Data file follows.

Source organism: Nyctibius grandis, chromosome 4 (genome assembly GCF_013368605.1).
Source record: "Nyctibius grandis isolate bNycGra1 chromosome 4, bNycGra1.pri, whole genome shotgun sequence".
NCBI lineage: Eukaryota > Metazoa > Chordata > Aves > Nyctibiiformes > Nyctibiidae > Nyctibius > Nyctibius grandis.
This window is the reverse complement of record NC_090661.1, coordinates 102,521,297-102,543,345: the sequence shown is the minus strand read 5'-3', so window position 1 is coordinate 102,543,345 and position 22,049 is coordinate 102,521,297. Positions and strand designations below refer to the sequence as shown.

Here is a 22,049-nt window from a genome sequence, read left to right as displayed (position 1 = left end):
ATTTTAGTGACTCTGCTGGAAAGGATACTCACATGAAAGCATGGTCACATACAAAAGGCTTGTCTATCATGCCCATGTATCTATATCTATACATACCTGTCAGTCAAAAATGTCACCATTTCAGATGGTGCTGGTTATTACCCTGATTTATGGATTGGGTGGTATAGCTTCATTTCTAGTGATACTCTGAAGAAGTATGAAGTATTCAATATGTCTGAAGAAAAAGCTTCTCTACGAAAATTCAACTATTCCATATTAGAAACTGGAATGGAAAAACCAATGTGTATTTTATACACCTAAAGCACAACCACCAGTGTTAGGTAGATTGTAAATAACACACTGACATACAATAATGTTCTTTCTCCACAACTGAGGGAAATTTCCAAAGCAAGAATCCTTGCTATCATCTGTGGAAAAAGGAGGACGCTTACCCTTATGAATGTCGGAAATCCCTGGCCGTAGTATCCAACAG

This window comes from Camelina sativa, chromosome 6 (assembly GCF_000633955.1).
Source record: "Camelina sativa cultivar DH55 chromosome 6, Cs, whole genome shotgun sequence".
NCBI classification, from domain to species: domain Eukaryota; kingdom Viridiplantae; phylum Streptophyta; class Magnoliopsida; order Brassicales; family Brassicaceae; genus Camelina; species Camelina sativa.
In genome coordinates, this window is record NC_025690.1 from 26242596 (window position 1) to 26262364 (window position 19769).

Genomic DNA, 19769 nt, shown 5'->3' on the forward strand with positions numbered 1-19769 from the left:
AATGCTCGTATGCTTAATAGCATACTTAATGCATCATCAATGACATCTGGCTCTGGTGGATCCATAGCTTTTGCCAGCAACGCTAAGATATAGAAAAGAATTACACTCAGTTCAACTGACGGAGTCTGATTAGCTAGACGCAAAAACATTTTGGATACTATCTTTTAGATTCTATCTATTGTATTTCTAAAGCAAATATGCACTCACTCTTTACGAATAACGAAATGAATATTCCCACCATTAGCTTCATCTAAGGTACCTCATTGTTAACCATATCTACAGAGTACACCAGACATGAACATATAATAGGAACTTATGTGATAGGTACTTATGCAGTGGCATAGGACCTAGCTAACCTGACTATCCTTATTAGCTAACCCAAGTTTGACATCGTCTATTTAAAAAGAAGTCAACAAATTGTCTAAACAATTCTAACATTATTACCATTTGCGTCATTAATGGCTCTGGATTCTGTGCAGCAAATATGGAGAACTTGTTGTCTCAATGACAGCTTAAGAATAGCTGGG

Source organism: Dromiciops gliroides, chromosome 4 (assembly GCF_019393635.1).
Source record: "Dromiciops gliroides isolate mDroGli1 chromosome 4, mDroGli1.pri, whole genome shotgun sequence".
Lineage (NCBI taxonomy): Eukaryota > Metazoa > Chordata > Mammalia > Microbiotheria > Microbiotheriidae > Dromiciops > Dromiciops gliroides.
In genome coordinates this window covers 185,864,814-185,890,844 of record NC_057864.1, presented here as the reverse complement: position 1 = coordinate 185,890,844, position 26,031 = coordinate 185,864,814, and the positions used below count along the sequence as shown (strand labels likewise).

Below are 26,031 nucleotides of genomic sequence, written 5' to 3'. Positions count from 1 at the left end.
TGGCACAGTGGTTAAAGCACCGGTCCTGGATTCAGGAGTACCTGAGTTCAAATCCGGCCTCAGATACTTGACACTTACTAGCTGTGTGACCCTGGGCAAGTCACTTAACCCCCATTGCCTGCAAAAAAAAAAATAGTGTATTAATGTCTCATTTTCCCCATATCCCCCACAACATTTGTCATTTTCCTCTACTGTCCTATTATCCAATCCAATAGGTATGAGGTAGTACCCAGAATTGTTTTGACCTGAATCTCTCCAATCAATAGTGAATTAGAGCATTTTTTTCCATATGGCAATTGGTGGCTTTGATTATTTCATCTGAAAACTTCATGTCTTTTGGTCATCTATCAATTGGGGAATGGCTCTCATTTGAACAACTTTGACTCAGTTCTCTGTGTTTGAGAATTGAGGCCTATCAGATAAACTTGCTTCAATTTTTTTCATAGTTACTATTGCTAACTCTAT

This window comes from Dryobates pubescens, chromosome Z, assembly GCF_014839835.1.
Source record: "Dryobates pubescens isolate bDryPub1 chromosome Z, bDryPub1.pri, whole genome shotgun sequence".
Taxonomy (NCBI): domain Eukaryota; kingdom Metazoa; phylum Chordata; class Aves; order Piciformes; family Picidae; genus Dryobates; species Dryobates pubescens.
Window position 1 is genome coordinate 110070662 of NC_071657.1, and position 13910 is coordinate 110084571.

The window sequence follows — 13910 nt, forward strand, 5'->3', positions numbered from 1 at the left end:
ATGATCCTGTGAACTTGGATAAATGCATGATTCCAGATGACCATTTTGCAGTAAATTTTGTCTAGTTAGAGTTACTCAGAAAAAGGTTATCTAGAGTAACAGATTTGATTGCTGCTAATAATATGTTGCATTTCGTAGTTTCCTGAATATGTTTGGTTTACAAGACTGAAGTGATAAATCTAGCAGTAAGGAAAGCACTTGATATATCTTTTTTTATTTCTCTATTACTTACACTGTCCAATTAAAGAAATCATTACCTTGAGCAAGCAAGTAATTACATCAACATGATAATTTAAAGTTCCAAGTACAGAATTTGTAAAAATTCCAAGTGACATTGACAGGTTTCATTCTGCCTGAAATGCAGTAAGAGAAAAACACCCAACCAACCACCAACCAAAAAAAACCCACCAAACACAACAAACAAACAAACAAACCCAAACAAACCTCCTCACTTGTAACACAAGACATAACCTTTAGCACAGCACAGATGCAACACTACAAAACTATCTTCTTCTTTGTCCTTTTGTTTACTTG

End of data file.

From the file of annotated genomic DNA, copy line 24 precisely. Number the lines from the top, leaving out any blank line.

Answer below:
ATGATCCTGTGAACTTGGATAAATGCATGATTCCAGATGACCATTTTGCAGTAAATTTTGTCTAGTTAGAGTTACTCAGAAAAAGGTTATCTAGAGTAACAGATTTGATTGCTGCTAATAATATGTTGCATTTCGTAGTTTCCTGAATATGTTTGGTTTACAAGACTGAAGTGATAAATCTAGCAGTAAGGAAAGCACTTGATATATCTTTTTTTATTTCTCTATTACTTACACTGTCCAATTAAAGAAATCATTACCTTGAGCAAGCAAGTAATTACATCAACATGATAATTTAAAGTTCCAAGTACAGAATTTGTAAAAATTCCAAGTGACATTGACAGGTTTCATTCTGCCTGAAATGCAGTAAGAGAAAAACACCCAACCAACCACCAACCAAAAAAAACCCACCAAACACAACAAACAAACAAACAAACCCAAACAAACCTCCTCACTTGTAACACAAGACATAACCTTTAGCACAGCACAGATGCAACACTACAAAACTATCTTCTTCTTTGTCCTTTTGTTTACTTG